The Gaaj Nai of Khirthar alone once discharged 800,000 cusecs of water as a result of abundant rains on mountains of Sindh and Balochistan. The torrential rivers such as Khenji, Seeta, Mazarani, Dalan, Naig, Hab etc besides natural springs of Kai, Naig etc as well as waterfalls and underground reserves of rainwater in the mountains of Sindh contribute greatly to fulfill the requirement of fresh sweet water of the province. The rainwater descending from western mountains of Sindh comes directly to the Indus. There is no Punjab in the way to make water cuts or diversions of the irrigational supplies. There is also no dam in the way to restrict supply of this water through storage in its lake; so it flows unrestrictedly into Indus and its tail end in the deltaic region of Sindh thereby flowing also into the sea making the natural cycle of water flow complete. So, the water supplied from mountains is the most beneficial for Sindh. But, for it abundant rains are a prerequisite.
It is, however, an irony that the mountains, which are the source of water supply to the plains of Indus, are longing even for the drinking water for their populace. One of the most crucial problems facing the hilltop people is the supply of potable water. The common folk inhabiting mountains are generally seen busy all the day in collecting potable water from far off springs on donkey back for the household use. The sky-high mountainous peaks, which receive the rainwater first, and drain it down to the lower plains generously, keep on longing earnestly for a drop of water during long spell of drought. They wait for the man to pump the water back to the elevated hills, where human beings and livestock, flora and fauna live on it.
While it has been our official culture to manifest cold indifference to the common folk, pay no heed to the problems and add to the intensifying sense of deprivation in all aspects of life; the sufferings of the people in the mountains of Sindh have been manifold. The tendency of neglecting the people and their problems especially in the mountains of Sindh has attained a level of what is called ‘criminal negligence’, so much so that the people living on mountainous border of Sindh with Balochistan have linked their day today life with the geography of Balochistan.
For example, the people belonging to Chhuta clan inhabiting the highest mountainous peak of Dog’s Grave (Kuttay Ji Qabar), which is 7,200 feet above sea level located on the top of Darhiyaro Mountain voted for a few previous elections at the polling stations of Karakh town that is the sub-divisional headquarter of Khuzdar district of Balochistan. They go down to the town of Karakh for purchasing Atta and cloth. They don’t come to Sindh mainly because there is no any road the Government of Sindh has taken trouble to construct for the convenience of the hilltop people.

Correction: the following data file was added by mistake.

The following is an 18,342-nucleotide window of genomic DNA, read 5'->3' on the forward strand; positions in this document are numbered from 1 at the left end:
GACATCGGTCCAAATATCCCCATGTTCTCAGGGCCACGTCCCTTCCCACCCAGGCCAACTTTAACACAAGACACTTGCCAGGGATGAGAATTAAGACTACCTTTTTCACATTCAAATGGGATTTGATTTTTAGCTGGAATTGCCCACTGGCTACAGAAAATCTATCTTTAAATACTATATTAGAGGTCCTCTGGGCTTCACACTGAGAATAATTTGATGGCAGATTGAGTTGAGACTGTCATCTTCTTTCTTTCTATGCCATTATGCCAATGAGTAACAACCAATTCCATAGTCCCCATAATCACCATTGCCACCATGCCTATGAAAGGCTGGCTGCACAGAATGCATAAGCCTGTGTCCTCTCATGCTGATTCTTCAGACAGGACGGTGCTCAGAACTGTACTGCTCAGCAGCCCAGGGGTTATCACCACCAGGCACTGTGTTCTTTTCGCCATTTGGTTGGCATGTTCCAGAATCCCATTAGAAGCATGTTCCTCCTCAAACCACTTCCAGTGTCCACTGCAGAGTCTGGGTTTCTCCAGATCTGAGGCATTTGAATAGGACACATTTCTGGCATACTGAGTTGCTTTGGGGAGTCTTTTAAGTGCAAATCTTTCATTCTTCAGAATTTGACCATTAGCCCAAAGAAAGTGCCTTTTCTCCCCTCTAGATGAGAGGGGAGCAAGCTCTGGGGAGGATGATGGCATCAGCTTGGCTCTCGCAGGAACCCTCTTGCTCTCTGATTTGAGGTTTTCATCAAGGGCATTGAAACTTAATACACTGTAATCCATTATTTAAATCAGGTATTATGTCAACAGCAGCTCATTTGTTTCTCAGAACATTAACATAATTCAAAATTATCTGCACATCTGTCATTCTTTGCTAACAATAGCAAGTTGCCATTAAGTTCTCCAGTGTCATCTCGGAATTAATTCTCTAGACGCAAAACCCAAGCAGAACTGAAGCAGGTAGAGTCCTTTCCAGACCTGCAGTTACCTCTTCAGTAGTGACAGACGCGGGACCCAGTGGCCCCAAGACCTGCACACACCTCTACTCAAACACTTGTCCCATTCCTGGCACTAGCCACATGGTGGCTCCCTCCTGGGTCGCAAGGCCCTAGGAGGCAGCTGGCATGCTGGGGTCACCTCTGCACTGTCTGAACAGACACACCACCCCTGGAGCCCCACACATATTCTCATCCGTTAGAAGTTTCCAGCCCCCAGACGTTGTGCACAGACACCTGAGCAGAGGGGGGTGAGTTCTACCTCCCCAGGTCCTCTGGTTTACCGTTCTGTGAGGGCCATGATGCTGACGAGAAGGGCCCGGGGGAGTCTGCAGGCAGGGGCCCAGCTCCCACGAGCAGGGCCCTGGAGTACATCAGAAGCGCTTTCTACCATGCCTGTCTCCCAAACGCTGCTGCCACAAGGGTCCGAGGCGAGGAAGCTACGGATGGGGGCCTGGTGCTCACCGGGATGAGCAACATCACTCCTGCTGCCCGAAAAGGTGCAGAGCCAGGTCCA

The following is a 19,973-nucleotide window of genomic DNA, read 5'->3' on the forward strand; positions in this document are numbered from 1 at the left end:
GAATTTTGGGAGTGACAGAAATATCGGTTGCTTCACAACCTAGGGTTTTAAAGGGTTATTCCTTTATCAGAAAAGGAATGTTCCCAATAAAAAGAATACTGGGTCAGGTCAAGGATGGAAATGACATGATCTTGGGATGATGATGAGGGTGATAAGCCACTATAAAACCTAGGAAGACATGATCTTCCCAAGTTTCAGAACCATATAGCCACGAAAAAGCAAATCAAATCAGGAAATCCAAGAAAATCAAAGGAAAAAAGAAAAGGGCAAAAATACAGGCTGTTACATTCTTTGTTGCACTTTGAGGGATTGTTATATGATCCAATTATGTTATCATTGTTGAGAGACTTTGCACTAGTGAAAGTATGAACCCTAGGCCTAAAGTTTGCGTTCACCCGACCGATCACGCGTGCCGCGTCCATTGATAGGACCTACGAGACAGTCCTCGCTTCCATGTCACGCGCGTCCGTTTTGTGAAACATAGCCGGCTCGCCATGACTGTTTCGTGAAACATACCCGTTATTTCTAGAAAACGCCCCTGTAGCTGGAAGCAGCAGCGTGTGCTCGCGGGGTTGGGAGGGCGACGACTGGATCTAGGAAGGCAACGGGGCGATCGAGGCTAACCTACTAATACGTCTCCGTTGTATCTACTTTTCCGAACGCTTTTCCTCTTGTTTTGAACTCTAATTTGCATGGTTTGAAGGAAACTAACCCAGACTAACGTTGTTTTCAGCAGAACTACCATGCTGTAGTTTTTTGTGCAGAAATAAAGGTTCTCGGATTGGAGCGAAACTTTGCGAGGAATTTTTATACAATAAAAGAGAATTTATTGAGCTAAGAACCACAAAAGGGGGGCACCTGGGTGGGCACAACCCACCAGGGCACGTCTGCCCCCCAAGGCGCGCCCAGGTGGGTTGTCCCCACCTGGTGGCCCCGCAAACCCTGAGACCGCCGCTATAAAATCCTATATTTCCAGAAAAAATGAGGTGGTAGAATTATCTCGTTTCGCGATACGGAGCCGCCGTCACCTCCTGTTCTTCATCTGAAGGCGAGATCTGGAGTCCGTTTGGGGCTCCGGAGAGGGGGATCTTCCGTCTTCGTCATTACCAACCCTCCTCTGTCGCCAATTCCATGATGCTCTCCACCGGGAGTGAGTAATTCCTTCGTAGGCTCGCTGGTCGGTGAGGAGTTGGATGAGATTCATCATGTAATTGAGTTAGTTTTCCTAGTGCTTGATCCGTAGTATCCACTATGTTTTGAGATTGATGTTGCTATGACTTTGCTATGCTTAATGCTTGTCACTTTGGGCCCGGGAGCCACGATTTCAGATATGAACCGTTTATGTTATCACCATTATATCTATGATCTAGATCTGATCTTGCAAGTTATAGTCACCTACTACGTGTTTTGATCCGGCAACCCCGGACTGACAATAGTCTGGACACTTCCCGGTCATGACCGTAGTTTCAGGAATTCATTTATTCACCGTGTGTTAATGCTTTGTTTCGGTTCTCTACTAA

There is one another reason why the inhabitants of Darhiyaro Mountain particularly the Chhutta people have started saying that ‘Kuttay Ji Qabar’ and Darhiyaro Mountain is in Balochistan. It is also because of a tribal feud between people of Gaeecha clan and Chhuttas. And since the Nawab of Chandio favors Gaeechas, the feeling of alienation has been created in the hearts of the people of Chhutta. They have therefore affiliated themselves with Khan of Kelat.
In this context, there are a number of press statements on record in which the dignitaries of Balochistan have claimed the territory of important tourist spot of Sindh’s highest mountainous peak of Dog’s Grave to be in Balochistan.
It is high time that the issue of Balochistan’s claim on Sindh territory be addressed seriously on both platforms of the Government as well as the Civil Society just for protection of Sindh territory, the issue of whose ownership was settled by the British Government in Sindh in mid-nineties through allocation of cultivable land to the tune of 5,000 acres to Sindh and a few hundred acres to Balochistan on plateau of Darhiyaro Mountain.
And, with it, the Government of Sindh be approached to immediately initiate a scheme of creating an access to the Dog’s Grave through a metaled road. It will certainly help the hilltop people inhabiting the mountains on Sindh-Balochistan border to feel at home in Sindh. But if any further delay is made in tackling down this issue, Sindh might lose its highly important tourist spot to Balochistan.
By Anwer Pirzado